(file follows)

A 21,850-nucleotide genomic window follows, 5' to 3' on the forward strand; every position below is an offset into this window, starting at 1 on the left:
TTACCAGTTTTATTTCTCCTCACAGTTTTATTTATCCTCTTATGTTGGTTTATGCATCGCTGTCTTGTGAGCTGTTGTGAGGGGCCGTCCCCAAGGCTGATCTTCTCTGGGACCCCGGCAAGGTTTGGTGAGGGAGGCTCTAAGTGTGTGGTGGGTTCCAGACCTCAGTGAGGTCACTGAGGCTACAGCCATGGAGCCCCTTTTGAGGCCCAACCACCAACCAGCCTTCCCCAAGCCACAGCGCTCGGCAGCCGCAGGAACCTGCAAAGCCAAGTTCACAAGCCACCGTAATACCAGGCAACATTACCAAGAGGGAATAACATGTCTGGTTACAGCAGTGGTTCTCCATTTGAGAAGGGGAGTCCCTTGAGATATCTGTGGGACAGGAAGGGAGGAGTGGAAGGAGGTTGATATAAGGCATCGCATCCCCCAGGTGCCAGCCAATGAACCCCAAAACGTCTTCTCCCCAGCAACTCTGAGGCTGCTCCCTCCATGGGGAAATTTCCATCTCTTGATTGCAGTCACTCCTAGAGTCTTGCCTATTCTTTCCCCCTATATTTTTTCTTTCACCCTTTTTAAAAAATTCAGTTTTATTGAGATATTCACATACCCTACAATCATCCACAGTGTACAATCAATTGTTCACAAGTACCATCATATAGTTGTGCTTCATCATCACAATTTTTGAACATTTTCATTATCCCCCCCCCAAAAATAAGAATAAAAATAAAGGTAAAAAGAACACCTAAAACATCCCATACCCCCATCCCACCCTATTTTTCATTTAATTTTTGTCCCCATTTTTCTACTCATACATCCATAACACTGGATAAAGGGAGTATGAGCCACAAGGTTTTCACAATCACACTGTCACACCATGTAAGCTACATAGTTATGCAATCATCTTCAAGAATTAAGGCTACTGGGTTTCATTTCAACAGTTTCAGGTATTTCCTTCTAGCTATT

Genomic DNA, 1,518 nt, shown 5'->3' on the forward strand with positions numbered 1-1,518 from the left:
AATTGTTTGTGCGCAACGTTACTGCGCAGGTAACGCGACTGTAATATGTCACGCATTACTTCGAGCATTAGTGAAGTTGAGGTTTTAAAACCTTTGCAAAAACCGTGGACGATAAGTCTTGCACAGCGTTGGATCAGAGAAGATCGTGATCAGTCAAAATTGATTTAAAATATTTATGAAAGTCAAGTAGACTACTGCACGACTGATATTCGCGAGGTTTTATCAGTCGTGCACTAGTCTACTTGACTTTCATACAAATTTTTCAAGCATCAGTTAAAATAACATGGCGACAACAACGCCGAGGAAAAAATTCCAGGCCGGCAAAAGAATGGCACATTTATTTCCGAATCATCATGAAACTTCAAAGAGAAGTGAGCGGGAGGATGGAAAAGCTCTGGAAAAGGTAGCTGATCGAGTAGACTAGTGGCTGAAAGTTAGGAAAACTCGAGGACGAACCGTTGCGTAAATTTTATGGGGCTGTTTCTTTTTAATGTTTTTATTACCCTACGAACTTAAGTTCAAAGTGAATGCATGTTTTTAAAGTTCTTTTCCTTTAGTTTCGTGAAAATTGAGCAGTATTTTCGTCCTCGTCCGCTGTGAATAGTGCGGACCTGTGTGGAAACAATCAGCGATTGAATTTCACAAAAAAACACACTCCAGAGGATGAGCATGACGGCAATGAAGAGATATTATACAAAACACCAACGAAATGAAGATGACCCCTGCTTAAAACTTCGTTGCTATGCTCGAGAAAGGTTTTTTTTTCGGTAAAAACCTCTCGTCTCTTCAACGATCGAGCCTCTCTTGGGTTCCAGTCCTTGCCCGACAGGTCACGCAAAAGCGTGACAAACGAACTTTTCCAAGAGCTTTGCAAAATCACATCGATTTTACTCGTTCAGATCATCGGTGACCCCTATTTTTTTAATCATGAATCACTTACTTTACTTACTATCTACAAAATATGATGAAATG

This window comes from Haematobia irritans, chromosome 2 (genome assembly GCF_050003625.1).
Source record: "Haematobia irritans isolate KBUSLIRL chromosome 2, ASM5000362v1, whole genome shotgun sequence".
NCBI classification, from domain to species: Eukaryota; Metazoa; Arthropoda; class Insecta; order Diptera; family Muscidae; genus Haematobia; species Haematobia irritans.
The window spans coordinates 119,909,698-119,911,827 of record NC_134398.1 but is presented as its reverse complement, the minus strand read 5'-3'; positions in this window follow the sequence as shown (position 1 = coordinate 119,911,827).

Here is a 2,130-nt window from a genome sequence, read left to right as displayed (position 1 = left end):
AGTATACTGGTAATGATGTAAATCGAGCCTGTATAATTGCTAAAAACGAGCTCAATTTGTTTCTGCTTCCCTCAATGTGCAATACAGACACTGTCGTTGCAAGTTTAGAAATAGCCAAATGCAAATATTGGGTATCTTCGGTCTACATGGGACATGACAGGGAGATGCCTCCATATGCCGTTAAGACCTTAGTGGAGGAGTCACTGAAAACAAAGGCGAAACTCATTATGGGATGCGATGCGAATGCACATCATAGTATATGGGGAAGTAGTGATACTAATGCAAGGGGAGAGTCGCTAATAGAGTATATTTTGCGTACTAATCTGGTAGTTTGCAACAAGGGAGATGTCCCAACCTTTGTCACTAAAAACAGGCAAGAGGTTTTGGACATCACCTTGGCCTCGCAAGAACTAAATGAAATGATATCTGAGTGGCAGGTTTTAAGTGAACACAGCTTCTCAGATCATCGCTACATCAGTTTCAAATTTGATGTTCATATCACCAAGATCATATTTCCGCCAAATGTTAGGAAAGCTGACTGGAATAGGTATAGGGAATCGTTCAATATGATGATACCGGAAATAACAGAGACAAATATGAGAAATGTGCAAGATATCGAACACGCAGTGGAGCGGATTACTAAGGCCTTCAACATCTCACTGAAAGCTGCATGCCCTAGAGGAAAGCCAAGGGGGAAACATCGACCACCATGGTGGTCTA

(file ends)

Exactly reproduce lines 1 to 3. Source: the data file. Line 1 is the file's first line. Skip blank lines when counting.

A 21,850-nucleotide genomic window follows, 5' to 3' on the forward strand; every position below is an offset into this window, starting at 1 on the left:
TTACCAGTTTTATTTCTCCTCACAGTTTTATTTATCCTCTTATGTTGGTTTATGCATCGCTGTCTTGTGAGCTGTTGTGAGGGGCCGTCCCCAAGGCTGATCTTCTCTGGGACCCCGGCAAGGTTTGGTGAGGGAGGCTCTAAGTGTGTGGTGGGTTCCAGACCTCAGTGAGGTCACTGAGGCTACAGCCATGGAGCCCCTTTTGAGGCCCAACCACCAACCAGCCTTCCCCAAGCCACAGCGCTCGGCAGCCGCAGGAACCTGCAAAGCCAAGTTCACAAGCCACCGTAATACCAGGCAACATTACCAAGAGGGAATAACATGTCTGGTTACAGCAGTGGTTCTCCATTTGAGAAGGGGAGTCCCTTGAGATATCTGTGGGACAGGAAGGGAGGAGTGGAAGGAGGTTGATATAAGGCATCGCATCCCCCAGGTGCCAGCCAATGAACCCCAAAACGTCTTCTCCCCAGCAACTCTGAGGCTGCTCCCTCCATGGGGAAATTTCCATCTCTTGATTGCAGTCACTCCTAGAGTCTTGCCTATTCTTTCCCCCTATATTTTTTCTTTCACCCTTTTTAAAAAATTCAGTTTTATTGAGATATTCACATACCCTACAATCATCCACAGTGTACAATCAATTGTTCACAAGTACCATCATATAGTTGTGCTTCATCATCACAATTTTTGAACATTTTCATTATCCCCCCCCCAAAAATAAGAATAAAAATAAAGGTAAAAAGAACACCTAAAACATCCCATACCCCCATCCCACCCTATTTTTCATTTAATTTTTGTCCCCATTTTTCTACTCATACATCCATAACACTGGATAAAGGGAGTATGAGCCACAAGGTTTTCACAATCACACTGTCACACCATGTAAGCTACATAGTTATGCAATCATCTTCAAGAATTAAGGCTACTGGGTTTCATTTCAACAGTTTCAGGTATTTCCTTCTAGCTATT

Genomic DNA, 1,518 nt, shown 5'->3' on the forward strand with positions numbered 1-1,518 from the left: